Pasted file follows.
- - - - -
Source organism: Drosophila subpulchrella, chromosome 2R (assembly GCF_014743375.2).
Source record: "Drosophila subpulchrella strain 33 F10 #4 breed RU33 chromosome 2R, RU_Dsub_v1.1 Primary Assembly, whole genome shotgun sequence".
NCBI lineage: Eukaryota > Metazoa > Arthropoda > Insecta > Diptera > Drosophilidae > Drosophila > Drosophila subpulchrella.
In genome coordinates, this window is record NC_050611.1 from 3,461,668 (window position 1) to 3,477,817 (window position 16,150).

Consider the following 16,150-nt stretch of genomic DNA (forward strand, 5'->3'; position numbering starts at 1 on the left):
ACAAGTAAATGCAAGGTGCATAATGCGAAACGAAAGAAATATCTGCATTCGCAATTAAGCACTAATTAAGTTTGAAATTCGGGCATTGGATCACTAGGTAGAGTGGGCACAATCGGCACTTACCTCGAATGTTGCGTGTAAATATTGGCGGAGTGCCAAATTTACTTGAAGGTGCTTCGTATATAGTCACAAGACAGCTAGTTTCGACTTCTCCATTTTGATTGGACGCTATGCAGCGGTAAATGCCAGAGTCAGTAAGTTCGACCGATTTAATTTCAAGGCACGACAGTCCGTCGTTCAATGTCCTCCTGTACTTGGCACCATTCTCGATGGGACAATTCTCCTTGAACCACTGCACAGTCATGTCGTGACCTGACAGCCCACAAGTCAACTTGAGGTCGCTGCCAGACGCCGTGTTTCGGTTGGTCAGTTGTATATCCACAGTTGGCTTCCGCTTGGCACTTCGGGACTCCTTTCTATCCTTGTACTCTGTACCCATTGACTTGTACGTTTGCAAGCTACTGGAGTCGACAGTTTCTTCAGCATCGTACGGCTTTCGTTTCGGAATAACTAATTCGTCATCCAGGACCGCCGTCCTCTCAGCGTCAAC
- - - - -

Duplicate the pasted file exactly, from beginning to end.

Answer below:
Source organism: Drosophila subpulchrella, chromosome 2R (assembly GCF_014743375.2).
Source record: "Drosophila subpulchrella strain 33 F10 #4 breed RU33 chromosome 2R, RU_Dsub_v1.1 Primary Assembly, whole genome shotgun sequence".
NCBI lineage: Eukaryota > Metazoa > Arthropoda > Insecta > Diptera > Drosophilidae > Drosophila > Drosophila subpulchrella.
In genome coordinates, this window is record NC_050611.1 from 3,461,668 (window position 1) to 3,477,817 (window position 16,150).

Consider the following 16,150-nt stretch of genomic DNA (forward strand, 5'->3'; position numbering starts at 1 on the left):
ACAAGTAAATGCAAGGTGCATAATGCGAAACGAAAGAAATATCTGCATTCGCAATTAAGCACTAATTAAGTTTGAAATTCGGGCATTGGATCACTAGGTAGAGTGGGCACAATCGGCACTTACCTCGAATGTTGCGTGTAAATATTGGCGGAGTGCCAAATTTACTTGAAGGTGCTTCGTATATAGTCACAAGACAGCTAGTTTCGACTTCTCCATTTTGATTGGACGCTATGCAGCGGTAAATGCCAGAGTCAGTAAGTTCGACCGATTTAATTTCAAGGCACGACAGTCCGTCGTTCAATGTCCTCCTGTACTTGGCACCATTCTCGATGGGACAATTCTCCTTGAACCACTGCACAGTCATGTCGTGACCTGACAGCCCACAAGTCAACTTGAGGTCGCTGCCAGACGCCGTGTTTCGGTTGGTCAGTTGTATATCCACAGTTGGCTTCCGCTTGGCACTTCGGGACTCCTTTCTATCCTTGTACTCTGTACCCATTGACTTGTACGTTTGCAAGCTACTGGAGTCGACAGTTTCTTCAGCATCGTACGGCTTTCGTTTCGGAATAACTAATTCGTCATCCAGGACCGCCGTCCTCTCAGCGTCAAC